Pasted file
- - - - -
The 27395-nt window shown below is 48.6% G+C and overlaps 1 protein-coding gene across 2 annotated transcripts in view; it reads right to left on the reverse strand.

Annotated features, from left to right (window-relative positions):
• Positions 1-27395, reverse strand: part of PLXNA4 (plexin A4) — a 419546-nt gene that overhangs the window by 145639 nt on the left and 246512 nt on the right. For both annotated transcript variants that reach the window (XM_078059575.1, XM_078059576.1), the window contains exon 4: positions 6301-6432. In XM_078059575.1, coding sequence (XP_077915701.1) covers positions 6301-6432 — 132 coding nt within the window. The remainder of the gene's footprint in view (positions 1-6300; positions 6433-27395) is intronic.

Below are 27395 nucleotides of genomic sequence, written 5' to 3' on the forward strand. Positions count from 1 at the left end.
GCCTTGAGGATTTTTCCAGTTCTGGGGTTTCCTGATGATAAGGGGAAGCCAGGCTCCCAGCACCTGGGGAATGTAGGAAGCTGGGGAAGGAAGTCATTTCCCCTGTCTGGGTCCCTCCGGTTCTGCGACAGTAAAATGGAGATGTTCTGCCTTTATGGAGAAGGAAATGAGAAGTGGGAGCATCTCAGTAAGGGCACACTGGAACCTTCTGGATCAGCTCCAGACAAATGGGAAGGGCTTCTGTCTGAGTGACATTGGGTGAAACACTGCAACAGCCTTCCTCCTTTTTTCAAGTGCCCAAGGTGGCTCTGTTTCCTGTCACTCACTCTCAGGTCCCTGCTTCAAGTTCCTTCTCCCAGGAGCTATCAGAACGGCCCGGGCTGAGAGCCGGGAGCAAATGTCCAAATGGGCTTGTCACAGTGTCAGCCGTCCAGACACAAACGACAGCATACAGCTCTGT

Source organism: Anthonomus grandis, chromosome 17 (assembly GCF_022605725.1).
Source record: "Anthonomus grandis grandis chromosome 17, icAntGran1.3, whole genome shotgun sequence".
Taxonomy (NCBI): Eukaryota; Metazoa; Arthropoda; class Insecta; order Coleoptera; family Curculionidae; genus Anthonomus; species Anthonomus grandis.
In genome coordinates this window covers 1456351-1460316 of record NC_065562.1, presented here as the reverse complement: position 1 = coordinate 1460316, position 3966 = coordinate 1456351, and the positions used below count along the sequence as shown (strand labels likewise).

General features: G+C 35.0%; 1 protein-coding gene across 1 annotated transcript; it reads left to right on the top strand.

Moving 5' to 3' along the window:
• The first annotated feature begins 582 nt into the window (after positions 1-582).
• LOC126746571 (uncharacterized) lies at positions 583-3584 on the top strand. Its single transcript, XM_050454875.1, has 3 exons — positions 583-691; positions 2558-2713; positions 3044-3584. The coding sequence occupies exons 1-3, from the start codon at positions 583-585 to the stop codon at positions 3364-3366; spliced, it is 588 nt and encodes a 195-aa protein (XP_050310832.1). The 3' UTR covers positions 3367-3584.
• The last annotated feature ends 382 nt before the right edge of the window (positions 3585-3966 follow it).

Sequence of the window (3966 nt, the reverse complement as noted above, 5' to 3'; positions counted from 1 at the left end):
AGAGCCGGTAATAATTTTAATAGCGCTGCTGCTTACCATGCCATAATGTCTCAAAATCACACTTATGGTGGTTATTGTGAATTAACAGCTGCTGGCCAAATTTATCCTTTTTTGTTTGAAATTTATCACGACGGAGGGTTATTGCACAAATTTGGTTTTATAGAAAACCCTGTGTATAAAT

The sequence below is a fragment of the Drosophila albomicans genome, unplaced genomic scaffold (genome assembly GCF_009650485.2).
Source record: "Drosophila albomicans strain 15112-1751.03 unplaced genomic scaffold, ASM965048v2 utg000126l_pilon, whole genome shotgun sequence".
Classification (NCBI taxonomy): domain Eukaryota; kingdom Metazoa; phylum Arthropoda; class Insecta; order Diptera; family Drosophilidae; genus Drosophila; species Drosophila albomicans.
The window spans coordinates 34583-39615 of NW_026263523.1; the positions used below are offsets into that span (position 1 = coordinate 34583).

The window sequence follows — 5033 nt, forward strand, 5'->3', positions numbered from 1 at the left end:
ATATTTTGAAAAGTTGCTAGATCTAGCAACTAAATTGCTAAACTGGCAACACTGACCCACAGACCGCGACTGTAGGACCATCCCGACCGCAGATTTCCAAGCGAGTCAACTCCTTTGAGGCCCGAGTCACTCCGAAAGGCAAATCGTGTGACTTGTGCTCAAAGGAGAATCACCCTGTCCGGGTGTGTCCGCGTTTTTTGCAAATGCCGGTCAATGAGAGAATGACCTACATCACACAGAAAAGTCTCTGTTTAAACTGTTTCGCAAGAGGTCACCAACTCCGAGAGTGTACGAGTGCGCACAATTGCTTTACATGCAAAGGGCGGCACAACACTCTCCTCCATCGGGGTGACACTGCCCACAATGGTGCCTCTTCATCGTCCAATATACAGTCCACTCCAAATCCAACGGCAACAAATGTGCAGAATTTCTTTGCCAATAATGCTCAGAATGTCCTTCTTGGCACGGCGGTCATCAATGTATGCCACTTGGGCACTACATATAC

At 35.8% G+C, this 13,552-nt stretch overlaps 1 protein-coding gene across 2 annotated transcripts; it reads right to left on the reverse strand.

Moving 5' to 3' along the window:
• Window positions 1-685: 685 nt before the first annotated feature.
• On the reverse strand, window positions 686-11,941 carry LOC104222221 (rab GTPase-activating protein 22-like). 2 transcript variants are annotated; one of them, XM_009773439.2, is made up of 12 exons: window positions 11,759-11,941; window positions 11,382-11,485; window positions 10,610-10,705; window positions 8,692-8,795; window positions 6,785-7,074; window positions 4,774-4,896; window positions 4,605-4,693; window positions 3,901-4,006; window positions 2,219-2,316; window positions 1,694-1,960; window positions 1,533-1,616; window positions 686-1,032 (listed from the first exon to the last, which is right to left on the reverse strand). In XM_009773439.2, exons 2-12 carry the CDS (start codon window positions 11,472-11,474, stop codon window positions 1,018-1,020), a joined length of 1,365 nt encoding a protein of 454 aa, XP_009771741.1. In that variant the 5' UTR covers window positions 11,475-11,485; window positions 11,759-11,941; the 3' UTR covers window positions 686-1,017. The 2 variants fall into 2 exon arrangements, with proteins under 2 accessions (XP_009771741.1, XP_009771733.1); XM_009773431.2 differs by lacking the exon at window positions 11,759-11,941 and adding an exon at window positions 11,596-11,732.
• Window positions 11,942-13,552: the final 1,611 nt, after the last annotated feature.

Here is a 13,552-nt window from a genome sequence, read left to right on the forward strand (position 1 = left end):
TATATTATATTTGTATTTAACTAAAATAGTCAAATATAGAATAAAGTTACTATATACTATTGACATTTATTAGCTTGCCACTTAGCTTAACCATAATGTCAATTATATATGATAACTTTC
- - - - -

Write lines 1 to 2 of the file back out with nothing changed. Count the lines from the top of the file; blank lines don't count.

The 27395-nt window shown below is 48.6% G+C and overlaps 1 protein-coding gene across 2 annotated transcripts in view; it reads right to left on the reverse strand.

Annotated features, from left to right (window-relative positions):